Russia on Thursday dismissed as unacceptable a US decision to blacklist a rock star who counts President Vladimir Putin among his fans, for allegedly working for a transnational criminal group.
Raspy-voiced rocker Grigory Leps, one of the country's top-earning stars, was one of six people named by the US Treasury Department on Wednesday as "acting for or on behalf of" members of the Brothers' Circle criminal group.
It said that he "couriers money on behalf of Vladislav Leontyev," named as a key member involved in drugs trafficking.
Leps is one of Russia's most popular stars with his tough-guy image and hits including "Glass of Vodka on the Table" and "Cupolas".
The Treasury Department action bans US citizens from doing business with the crime group suspects and freezes their US assets.
"We hope that American authorities will give us detailed explanations," foreign ministry human rights representative Konstantin Dolgov said in a statement on Thursday.
"Russia's foreign minister insists on the fact that the question of whether Russian citizens are guilty or not must be resolved in our country within the Russian justice system," the statement read.
"It is unacceptable that the United States take this role on their own by putting arbitrary labels on people and violating the fundamental principle of presumption of innocence."
Leps, who is touring far eastern Russia, dismissed the accusation.
"For me all of this sounds ridiculous, delusional and of course unexpected," he said in a statement on his website.
"I am a law-abiding citizen."
The Treasury Department report says the Brothers' Circle is made up of high-level members of several Eurasian criminal groups that are largely based in the former Soviet Union but also operate in Europe, the Middle East, Africa and Latin America.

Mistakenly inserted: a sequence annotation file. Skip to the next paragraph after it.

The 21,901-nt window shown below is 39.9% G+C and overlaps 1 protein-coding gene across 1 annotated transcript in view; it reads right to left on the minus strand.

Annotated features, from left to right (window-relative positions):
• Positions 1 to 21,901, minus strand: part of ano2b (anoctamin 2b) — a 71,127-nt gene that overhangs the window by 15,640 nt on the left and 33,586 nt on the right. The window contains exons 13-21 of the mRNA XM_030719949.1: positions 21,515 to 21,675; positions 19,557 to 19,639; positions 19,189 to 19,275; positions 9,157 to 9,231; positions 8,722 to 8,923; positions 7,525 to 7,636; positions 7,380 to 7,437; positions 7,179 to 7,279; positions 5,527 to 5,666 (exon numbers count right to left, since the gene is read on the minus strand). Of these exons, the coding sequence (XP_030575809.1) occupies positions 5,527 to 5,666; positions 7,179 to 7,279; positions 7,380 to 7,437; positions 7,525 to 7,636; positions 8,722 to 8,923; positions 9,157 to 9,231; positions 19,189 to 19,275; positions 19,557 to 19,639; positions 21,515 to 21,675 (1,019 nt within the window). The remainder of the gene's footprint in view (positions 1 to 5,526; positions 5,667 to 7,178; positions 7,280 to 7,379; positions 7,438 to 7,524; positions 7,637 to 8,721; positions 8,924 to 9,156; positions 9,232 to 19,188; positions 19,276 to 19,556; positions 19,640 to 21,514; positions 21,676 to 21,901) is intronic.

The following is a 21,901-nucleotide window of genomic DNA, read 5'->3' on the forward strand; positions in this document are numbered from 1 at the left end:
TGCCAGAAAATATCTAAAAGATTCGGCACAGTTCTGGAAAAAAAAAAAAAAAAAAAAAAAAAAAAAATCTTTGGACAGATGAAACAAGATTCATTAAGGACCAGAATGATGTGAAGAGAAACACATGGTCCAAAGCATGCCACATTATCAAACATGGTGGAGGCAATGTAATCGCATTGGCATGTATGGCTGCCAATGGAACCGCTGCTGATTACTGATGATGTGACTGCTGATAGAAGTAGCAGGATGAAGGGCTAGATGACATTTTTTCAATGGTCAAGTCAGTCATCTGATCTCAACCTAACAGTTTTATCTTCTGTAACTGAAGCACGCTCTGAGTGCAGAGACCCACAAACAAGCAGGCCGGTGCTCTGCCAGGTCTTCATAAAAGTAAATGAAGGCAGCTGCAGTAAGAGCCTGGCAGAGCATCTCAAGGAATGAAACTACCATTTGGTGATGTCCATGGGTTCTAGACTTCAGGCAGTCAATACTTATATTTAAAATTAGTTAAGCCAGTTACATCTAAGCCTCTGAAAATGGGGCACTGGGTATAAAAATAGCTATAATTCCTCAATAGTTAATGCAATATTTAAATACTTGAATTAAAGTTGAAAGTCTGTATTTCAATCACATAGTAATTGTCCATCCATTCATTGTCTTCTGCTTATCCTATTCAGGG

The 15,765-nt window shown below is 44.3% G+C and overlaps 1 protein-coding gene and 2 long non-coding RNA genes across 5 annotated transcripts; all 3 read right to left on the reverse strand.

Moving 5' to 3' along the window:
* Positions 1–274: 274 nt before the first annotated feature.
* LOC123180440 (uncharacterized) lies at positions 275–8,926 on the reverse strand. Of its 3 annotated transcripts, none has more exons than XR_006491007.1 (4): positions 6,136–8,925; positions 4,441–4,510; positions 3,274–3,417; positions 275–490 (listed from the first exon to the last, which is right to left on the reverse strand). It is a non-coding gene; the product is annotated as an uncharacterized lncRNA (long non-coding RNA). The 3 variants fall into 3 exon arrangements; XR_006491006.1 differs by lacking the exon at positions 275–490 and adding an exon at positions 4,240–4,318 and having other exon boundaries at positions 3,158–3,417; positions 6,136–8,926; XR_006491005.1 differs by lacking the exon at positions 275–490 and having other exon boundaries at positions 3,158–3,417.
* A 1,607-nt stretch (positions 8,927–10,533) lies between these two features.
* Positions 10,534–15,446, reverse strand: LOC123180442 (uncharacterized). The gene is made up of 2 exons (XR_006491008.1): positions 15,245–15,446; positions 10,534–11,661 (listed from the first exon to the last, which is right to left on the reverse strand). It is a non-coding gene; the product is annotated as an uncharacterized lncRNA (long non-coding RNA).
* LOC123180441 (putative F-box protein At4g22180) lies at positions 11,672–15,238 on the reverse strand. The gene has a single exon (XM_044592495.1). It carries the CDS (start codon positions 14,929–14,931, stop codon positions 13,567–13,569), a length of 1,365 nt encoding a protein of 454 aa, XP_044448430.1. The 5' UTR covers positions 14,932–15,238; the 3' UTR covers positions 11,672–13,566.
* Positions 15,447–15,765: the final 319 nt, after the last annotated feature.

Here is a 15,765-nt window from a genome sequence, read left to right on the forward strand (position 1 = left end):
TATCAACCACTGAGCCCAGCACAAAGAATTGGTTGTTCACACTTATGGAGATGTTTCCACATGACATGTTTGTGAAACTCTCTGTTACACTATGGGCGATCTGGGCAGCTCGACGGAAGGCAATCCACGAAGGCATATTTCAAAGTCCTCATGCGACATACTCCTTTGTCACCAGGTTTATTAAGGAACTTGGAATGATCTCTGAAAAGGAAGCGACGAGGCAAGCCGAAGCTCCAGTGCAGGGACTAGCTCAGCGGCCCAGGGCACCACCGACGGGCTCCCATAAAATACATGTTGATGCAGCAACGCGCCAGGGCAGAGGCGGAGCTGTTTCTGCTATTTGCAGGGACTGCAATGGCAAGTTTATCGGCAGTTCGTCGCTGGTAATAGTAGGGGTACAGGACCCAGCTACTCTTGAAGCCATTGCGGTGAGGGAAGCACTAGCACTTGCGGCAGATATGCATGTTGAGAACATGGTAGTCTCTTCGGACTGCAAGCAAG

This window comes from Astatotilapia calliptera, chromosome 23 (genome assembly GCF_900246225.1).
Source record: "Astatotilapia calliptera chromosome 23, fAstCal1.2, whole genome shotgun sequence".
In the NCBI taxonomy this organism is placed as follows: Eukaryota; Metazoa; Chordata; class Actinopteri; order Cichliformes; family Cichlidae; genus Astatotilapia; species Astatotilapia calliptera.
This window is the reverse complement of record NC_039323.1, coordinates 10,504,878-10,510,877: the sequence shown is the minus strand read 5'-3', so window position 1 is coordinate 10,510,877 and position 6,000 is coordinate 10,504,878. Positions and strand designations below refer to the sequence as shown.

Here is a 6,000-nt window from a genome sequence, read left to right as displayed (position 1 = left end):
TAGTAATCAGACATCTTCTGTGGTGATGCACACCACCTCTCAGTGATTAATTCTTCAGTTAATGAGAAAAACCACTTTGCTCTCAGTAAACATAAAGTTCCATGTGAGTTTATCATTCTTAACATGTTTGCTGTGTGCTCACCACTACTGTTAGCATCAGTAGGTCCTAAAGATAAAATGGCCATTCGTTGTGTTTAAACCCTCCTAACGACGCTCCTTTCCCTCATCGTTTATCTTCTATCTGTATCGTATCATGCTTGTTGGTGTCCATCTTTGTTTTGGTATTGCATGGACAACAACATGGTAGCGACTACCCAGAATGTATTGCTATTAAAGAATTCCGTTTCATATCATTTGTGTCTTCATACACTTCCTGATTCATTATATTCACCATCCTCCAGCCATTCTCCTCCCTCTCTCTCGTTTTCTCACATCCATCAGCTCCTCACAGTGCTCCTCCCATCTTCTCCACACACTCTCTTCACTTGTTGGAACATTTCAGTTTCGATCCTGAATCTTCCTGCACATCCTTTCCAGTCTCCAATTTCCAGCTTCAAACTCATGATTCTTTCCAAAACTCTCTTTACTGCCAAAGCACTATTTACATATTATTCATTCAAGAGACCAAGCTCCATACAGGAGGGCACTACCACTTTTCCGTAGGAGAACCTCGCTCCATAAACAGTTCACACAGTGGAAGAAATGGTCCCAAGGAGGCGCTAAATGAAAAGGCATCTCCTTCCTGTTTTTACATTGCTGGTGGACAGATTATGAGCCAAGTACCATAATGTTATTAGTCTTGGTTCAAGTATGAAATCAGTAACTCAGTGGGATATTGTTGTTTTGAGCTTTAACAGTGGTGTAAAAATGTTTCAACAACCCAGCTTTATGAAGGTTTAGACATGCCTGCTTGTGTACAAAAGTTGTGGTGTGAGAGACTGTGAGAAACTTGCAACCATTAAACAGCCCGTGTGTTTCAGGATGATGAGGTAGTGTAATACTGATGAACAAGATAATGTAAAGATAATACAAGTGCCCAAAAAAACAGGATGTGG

Its latest action brings to 28 the total number of people and entities sanctioned for alleged ties to the group.
The Treasury Department's statement uses Leps' real name, Grigory Lepsveridze.
Leps has been awarded the honorific title of "distinguished artist of Russia" by the government. The Russian edition of Forbes magazine this year put him as the second highest earning Russian star, with latest annual earnings of $15 million.
In February last year, he performed at a stadium rally for tens of thousands of Putin supporters in Moscow. He was also one of a number of stars to make a campaign video explaining why he would vote for Putin in the presidential poll.
Putin's spokesman Dmitry Peskov told Life News television that the Kremlin was aware of the statement and would monitor the situation.
Leps is not the only Russian popular singer to be viewed with suspicion by the US authorities.
Washington has repeatedly refused to grant visas to ruling party lawmaker and crooner Iosif Kobzon, who is often compared in Russia to Frank Sinatra and has long been rumoured to have links to mobsters.
Watch Leps perform with Ani Lorak, as posted online in July 2013, below.